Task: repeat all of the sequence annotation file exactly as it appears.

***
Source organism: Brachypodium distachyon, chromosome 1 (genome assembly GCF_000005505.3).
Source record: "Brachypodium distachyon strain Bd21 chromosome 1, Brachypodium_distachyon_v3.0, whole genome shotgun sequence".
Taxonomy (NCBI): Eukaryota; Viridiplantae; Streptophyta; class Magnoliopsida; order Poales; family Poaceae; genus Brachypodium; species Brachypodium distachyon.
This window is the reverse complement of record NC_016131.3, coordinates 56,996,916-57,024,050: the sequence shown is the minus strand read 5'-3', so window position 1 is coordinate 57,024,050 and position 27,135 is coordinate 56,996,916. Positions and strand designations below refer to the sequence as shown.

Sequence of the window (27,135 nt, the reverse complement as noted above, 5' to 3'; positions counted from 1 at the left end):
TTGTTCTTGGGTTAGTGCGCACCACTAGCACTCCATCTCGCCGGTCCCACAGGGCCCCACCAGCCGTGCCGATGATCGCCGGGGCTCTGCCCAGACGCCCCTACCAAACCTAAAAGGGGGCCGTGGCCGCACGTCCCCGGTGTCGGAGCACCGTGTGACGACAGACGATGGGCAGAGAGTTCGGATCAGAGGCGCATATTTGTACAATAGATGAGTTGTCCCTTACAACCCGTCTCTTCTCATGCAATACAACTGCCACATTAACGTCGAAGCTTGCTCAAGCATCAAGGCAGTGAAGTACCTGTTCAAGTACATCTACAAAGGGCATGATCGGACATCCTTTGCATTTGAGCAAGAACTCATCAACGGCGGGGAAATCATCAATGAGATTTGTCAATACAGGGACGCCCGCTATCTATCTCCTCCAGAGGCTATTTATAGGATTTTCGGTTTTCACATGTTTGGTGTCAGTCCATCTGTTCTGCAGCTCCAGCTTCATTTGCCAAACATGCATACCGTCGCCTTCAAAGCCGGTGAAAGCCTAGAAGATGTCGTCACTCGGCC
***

Source organism: Brachypodium distachyon, chromosome 1 (genome assembly GCF_000005505.3).
Source record: "Brachypodium distachyon strain Bd21 chromosome 1, Brachypodium_distachyon_v3.0, whole genome shotgun sequence".
Taxonomy (NCBI): Eukaryota; Viridiplantae; Streptophyta; class Magnoliopsida; order Poales; family Poaceae; genus Brachypodium; species Brachypodium distachyon.
This window is the reverse complement of record NC_016131.3, coordinates 56,996,916-57,024,050: the sequence shown is the minus strand read 5'-3', so window position 1 is coordinate 57,024,050 and position 27,135 is coordinate 56,996,916. Positions and strand designations below refer to the sequence as shown.

Sequence of the window (27,135 nt, the reverse complement as noted above, 5' to 3'; positions counted from 1 at the left end):
TTGTTCTTGGGTTAGTGCGCACCACTAGCACTCCATCTCGCCGGTCCCACAGGGCCCCACCAGCCGTGCCGATGATCGCCGGGGCTCTGCCCAGACGCCCCTACCAAACCTAAAAGGGGGCCGTGGCCGCACGTCCCCGGTGTCGGAGCACCGTGTGACGACAGACGATGGGCAGAGAGTTCGGATCAGAGGCGCATATTTGTACAATAGATGAGTTGTCCCTTACAACCCGTCTCTTCTCATGCAATACAACTGCCACATTAACGTCGAAGCTTGCTCAAGCATCAAGGCAGTGAAGTACCTGTTCAAGTACATCTACAAAGGGCATGATCGGACATCCTTTGCATTTGAGCAAGAACTCATCAACGGCGGGGAAATCATCAATGAGATTTGTCAATACAGGGACGCCCGCTATCTATCTCCTCCAGAGGCTATTTATAGGATTTTCGGTTTTCACATGTTTGGTGTCAGTCCATCTGTTCTGCAGCTCCAGCTTCATTTGCCAAACATGCATACCGTCGCCTTCAAAGCCGGTGAAAGCCTAGAAGATGTCGTCACTCGGCC